Blu escaped to join the rest of us

REKO

We missed two weeks of REKO while we were away but it reminded us what a great concept this buying and selling model is, with such easy access to wholesome produce. The producer base continues to grow, with new applications every week, and a growing customer base. Customers can buy just about all of their groceries from REKO now, with a more than one producer of most items so that they can price shop too.

Farm Tours

We have had a lot of people interested in farm tours recently which has been very motivating for us. Currently, there is not much happening on the farm but we have enjoyed being able to share our journey with others. It has been encouraging for us as it was something we originally had hoped to do. Living up on our own little hill and building topsoil without sharing this story with others seems a bit pointless!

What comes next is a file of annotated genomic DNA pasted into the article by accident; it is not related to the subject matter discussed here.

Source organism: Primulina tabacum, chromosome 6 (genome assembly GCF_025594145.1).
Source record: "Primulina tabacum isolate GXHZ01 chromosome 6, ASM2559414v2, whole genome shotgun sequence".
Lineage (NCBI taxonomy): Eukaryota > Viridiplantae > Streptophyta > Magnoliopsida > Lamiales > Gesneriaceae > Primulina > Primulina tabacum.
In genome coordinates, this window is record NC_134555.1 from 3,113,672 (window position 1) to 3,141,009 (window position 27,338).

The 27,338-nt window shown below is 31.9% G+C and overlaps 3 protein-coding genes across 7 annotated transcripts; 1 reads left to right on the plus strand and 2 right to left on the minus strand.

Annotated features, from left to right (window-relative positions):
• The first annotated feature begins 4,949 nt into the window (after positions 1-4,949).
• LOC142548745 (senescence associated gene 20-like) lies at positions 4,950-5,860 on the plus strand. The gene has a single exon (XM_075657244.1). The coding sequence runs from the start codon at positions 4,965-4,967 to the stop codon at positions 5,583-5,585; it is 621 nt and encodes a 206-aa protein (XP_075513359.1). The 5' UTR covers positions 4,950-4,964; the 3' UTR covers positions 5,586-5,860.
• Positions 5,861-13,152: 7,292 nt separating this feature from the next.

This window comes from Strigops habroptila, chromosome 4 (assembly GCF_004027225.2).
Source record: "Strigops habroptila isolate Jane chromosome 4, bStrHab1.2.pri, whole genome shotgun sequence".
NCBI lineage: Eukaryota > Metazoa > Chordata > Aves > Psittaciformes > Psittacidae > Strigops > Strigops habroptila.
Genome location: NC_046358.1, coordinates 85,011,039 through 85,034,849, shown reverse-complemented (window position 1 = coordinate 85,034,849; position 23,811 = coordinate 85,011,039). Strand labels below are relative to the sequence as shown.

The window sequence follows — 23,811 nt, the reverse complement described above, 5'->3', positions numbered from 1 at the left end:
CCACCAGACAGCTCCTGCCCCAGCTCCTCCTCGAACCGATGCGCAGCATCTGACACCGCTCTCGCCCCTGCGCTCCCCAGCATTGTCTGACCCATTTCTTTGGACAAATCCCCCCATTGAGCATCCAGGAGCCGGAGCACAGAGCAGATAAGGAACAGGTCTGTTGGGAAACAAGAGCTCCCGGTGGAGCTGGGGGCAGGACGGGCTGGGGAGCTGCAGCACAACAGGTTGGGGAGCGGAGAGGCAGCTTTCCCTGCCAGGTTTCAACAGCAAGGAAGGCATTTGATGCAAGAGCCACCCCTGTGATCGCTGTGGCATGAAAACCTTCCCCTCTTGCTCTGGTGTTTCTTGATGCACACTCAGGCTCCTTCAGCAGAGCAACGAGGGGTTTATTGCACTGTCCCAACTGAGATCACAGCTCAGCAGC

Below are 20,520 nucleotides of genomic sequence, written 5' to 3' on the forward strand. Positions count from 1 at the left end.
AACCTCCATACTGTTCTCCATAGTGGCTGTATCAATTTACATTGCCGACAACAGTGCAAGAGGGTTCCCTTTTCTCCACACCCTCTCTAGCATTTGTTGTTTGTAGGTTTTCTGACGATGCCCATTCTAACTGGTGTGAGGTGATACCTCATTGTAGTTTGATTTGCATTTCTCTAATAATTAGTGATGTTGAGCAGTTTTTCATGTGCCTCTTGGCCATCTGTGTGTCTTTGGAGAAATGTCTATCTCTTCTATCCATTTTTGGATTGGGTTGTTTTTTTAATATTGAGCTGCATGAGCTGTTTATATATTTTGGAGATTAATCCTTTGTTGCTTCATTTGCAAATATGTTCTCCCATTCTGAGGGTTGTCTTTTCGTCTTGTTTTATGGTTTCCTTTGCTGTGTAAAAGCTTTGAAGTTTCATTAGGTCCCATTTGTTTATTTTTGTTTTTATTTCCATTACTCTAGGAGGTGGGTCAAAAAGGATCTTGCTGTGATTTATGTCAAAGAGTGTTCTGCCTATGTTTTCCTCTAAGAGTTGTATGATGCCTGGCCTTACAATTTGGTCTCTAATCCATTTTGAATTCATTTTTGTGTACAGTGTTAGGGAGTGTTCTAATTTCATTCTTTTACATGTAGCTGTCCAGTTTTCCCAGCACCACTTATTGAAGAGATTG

With all this interest, we have decided to run an open farm tour in Spring – whenever Spring arrives! Hopefully this will be the start of many to come.

If you are interested in receiving details about farm tours, please sign up here:

There has been a lot of networking this Winter too. At least being delayed with our planning means we can incorporate all of these exciting and interesting new opportunities and ideas into our planning. Watch this space, as these develop….